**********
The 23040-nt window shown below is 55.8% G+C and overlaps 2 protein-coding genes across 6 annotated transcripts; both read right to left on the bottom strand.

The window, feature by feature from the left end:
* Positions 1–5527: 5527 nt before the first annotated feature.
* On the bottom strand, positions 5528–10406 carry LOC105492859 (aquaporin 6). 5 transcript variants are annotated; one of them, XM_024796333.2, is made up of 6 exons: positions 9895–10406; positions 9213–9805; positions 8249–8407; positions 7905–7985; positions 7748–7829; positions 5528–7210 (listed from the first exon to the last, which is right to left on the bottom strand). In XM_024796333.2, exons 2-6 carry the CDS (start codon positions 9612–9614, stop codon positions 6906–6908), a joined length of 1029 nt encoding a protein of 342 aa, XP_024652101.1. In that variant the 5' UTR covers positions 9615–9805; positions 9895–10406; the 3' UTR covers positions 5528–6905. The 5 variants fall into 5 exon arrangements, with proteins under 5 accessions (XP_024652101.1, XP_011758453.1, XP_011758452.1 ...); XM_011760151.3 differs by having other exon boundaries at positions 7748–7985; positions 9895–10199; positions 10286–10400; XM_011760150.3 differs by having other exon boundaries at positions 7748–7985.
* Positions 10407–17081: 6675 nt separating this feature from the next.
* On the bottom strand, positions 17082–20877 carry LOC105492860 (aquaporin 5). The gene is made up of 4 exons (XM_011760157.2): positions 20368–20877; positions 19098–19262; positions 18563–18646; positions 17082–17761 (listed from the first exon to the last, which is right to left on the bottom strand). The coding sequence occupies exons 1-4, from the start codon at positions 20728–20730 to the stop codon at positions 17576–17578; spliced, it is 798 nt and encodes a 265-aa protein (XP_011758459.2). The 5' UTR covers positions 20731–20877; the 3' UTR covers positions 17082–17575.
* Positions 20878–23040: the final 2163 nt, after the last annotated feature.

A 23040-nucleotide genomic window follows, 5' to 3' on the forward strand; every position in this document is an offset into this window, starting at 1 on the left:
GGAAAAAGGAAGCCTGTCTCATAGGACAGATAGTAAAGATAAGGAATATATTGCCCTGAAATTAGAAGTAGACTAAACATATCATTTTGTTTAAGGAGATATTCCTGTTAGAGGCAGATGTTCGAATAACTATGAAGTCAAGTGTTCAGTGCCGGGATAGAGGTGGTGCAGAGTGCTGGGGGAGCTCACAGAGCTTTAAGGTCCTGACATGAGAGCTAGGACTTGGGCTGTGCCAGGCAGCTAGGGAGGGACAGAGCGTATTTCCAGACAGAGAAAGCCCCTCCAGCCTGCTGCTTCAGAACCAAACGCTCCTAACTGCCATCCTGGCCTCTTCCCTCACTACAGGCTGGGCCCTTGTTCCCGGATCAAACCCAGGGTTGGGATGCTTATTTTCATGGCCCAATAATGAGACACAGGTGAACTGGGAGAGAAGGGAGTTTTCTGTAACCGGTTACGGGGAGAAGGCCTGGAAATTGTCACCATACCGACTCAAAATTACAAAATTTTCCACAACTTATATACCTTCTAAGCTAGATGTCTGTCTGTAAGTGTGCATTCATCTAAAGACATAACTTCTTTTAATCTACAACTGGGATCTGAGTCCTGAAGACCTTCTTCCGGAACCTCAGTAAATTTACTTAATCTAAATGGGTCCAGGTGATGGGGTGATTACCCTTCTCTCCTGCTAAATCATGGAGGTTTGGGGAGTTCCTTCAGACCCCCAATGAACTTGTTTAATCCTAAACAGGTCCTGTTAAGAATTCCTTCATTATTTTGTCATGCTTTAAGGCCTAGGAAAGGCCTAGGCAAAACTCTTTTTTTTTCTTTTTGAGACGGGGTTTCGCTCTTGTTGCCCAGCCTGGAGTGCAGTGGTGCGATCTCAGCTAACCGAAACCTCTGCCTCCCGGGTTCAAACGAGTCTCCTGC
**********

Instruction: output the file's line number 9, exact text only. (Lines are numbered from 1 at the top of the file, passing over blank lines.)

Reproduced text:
GGAAAAAGGAAGCCTGTCTCATAGGACAGATAGTAAAGATAAGGAATATATTGCCCTGAAATTAGAAGTAGACTAAACATATCATTTTGTTTAAGGAGATATTCCTGTTAGAGGCAGATGTTCGAATAACTATGAAGTCAAGTGTTCAGTGCCGGGATAGAGGTGGTGCAGAGTGCTGGGGGAGCTCACAGAGCTTTAAGGTCCTGACATGAGAGCTAGGACTTGGGCTGTGCCAGGCAGCTAGGGAGGGACAGAGCGTATTTCCAGACAGAGAAAGCCCCTCCAGCCTGCTGCTTCAGAACCAAACGCTCCTAACTGCCATCCTGGCCTCTTCCCTCACTACAGGCTGGGCCCTTGTTCCCGGATCAAACCCAGGGTTGGGATGCTTATTTTCATGGCCCAATAATGAGACACAGGTGAACTGGGAGAGAAGGGAGTTTTCTGTAACCGGTTACGGGGAGAAGGCCTGGAAATTGTCACCATACCGACTCAAAATTACAAAATTTTCCACAACTTATATACCTTCTAAGCTAGATGTCTGTCTGTAAGTGTGCATTCATCTAAAGACATAACTTCTTTTAATCTACAACTGGGATCTGAGTCCTGAAGACCTTCTTCCGGAACCTCAGTAAATTTACTTAATCTAAATGGGTCCAGGTGATGGGGTGATTACCCTTCTCTCCTGCTAAATCATGGAGGTTTGGGGAGTTCCTTCAGACCCCCAATGAACTTGTTTAATCCTAAACAGGTCCTGTTAAGAATTCCTTCATTATTTTGTCATGCTTTAAGGCCTAGGAAAGGCCTAGGCAAAACTCTTTTTTTTTCTTTTTGAGACGGGGTTTCGCTCTTGTTGCCCAGCCTGGAGTGCAGTGGTGCGATCTCAGCTAACCGAAACCTCTGCCTCCCGGGTTCAAACGAGTCTCCTGC